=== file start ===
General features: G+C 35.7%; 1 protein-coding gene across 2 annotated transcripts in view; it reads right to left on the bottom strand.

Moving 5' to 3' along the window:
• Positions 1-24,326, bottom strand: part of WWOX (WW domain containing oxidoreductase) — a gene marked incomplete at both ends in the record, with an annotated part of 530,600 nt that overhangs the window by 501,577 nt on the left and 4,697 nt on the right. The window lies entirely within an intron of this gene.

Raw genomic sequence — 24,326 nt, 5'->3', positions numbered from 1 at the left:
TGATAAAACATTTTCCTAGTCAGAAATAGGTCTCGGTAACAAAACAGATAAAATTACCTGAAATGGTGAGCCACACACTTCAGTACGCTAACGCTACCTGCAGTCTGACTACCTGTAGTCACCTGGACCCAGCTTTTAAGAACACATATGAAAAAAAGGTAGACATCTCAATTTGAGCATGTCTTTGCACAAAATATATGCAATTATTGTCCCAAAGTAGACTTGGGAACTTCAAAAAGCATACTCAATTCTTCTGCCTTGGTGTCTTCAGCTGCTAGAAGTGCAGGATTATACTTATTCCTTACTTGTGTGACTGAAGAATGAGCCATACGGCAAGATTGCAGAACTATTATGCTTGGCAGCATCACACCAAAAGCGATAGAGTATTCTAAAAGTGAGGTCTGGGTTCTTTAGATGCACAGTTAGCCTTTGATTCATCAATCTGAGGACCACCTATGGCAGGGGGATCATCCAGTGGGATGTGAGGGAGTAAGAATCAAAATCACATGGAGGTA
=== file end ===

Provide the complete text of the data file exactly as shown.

General features: G+C 35.7%; 1 protein-coding gene across 2 annotated transcripts in view; it reads right to left on the bottom strand.

Moving 5' to 3' along the window:
• Positions 1-24,326, bottom strand: part of WWOX (WW domain containing oxidoreductase) — a gene marked incomplete at both ends in the record, with an annotated part of 530,600 nt that overhangs the window by 501,577 nt on the left and 4,697 nt on the right. The window lies entirely within an intron of this gene.

Raw genomic sequence — 24,326 nt, 5'->3', positions numbered from 1 at the left:
TGATAAAACATTTTCCTAGTCAGAAATAGGTCTCGGTAACAAAACAGATAAAATTACCTGAAATGGTGAGCCACACACTTCAGTACGCTAACGCTACCTGCAGTCTGACTACCTGTAGTCACCTGGACCCAGCTTTTAAGAACACATATGAAAAAAAGGTAGACATCTCAATTTGAGCATGTCTTTGCACAAAATATATGCAATTATTGTCCCAAAGTAGACTTGGGAACTTCAAAAAGCATACTCAATTCTTCTGCCTTGGTGTCTTCAGCTGCTAGAAGTGCAGGATTATACTTATTCCTTACTTGTGTGACTGAAGAATGAGCCATACGGCAAGATTGCAGAACTATTATGCTTGGCAGCATCACACCAAAAGCGATAGAGTATTCTAAAAGTGAGGTCTGGGTTCTTTAGATGCACAGTTAGCCTTTGATTCATCAATCTGAGGACCACCTATGGCAGGGGGATCATCCAGTGGGATGTGAGGGAGTAAGAATCAAAATCACATGGAGGTA